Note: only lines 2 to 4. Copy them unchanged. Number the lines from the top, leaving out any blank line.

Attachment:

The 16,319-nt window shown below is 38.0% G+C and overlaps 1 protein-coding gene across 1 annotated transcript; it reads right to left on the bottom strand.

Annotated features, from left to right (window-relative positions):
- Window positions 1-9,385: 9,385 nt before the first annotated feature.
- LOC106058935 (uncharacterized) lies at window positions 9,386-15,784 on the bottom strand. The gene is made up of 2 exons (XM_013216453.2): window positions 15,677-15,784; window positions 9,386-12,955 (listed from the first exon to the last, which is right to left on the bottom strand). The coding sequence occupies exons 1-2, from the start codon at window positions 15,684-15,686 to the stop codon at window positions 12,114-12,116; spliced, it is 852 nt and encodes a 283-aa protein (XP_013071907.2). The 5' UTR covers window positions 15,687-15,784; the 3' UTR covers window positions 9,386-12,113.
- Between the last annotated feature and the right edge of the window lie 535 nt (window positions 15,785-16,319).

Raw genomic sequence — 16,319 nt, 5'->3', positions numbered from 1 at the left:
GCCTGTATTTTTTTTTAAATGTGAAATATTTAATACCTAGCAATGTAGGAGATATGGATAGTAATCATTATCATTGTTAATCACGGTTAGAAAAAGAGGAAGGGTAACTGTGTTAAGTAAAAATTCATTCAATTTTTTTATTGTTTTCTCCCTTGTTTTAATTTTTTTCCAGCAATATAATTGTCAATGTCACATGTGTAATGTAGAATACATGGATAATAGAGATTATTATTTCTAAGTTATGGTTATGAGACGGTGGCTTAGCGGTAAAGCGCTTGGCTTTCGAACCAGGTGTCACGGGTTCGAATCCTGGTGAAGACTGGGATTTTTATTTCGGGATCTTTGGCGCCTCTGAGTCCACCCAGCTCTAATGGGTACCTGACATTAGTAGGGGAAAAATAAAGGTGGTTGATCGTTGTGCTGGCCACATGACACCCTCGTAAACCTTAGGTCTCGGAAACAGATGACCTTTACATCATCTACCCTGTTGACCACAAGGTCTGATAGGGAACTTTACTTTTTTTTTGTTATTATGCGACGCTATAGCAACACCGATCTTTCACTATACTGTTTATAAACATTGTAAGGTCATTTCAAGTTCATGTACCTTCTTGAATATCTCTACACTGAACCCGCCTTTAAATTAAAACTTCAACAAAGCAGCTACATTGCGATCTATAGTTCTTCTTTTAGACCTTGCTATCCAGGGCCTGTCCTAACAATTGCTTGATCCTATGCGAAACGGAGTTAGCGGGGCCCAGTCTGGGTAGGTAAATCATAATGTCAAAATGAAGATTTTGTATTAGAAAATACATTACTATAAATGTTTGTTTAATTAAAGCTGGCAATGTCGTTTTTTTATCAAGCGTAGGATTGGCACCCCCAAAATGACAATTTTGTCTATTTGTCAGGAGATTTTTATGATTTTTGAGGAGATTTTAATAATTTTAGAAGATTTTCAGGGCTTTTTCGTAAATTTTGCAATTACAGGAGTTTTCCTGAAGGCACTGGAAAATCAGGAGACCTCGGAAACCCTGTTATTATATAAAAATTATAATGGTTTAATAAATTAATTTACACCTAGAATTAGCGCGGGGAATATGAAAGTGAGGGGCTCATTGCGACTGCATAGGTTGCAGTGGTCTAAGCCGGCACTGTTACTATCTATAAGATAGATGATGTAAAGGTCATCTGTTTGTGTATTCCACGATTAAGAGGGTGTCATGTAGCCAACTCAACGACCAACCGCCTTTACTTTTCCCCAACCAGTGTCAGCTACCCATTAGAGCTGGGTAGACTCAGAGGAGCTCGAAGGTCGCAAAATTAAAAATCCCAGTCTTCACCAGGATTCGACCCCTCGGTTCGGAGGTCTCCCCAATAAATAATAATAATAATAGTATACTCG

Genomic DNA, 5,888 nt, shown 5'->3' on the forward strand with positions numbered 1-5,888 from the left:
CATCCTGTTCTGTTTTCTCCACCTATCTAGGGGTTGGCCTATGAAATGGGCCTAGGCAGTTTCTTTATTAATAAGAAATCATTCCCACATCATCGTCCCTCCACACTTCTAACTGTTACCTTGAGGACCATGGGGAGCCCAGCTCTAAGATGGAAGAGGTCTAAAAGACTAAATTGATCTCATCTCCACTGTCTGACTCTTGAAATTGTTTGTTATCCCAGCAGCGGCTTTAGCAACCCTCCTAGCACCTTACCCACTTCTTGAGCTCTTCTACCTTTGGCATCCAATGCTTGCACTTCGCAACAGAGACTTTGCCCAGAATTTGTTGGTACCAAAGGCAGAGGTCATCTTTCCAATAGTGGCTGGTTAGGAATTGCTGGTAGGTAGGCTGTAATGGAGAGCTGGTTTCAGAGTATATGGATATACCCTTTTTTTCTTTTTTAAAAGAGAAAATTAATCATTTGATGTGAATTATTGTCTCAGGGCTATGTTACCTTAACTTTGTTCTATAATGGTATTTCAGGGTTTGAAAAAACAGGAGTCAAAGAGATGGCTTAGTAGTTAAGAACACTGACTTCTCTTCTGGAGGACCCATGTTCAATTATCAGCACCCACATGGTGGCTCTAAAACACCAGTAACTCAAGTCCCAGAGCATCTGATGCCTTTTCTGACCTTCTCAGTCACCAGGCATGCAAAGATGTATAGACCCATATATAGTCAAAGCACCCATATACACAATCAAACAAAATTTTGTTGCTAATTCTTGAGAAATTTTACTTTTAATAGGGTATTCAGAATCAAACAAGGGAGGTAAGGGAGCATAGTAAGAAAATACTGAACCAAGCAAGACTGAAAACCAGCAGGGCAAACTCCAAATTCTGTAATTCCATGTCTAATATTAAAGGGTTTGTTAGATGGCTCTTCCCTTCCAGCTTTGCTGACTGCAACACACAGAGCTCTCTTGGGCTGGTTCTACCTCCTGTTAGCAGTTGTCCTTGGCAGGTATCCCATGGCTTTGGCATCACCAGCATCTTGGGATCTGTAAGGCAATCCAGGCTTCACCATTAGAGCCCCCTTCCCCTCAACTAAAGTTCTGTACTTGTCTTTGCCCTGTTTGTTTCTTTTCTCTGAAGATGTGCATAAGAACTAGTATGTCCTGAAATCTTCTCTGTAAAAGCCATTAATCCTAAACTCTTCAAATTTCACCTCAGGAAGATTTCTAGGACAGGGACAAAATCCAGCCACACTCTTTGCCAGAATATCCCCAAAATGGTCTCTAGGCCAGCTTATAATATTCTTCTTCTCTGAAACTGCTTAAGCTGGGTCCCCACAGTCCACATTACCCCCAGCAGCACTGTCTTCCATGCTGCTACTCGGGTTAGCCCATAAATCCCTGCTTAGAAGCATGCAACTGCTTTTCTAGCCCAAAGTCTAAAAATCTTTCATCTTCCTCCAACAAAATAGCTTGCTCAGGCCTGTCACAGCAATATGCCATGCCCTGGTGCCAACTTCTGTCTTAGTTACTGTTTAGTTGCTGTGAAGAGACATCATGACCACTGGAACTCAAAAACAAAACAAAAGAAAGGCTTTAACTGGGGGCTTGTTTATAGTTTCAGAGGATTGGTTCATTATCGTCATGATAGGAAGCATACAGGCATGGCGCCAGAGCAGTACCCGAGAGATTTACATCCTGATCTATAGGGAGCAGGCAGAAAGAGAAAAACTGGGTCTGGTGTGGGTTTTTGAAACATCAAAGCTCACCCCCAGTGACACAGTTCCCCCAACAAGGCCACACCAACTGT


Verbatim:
Annotated features, from left to right (window-relative positions):
- Window positions 1-9,385: 9,385 nt before the first annotated feature.
- LOC106058935 (uncharacterized) lies at window positions 9,386-15,784 on the bottom strand. The gene is made up of 2 exons (XM_013216453.2): window positions 15,677-15,784; window positions 9,386-12,955 (listed from the first exon to the last, which is right to left on the bottom strand). The coding sequence occupies exons 1-2, from the start codon at window positions 15,684-15,686 to the stop codon at window positions 12,114-12,116; spliced, it is 852 nt and encodes a 283-aa protein (XP_013071907.2). The 5' UTR covers window positions 15,687-15,784; the 3' UTR covers window positions 9,386-12,113.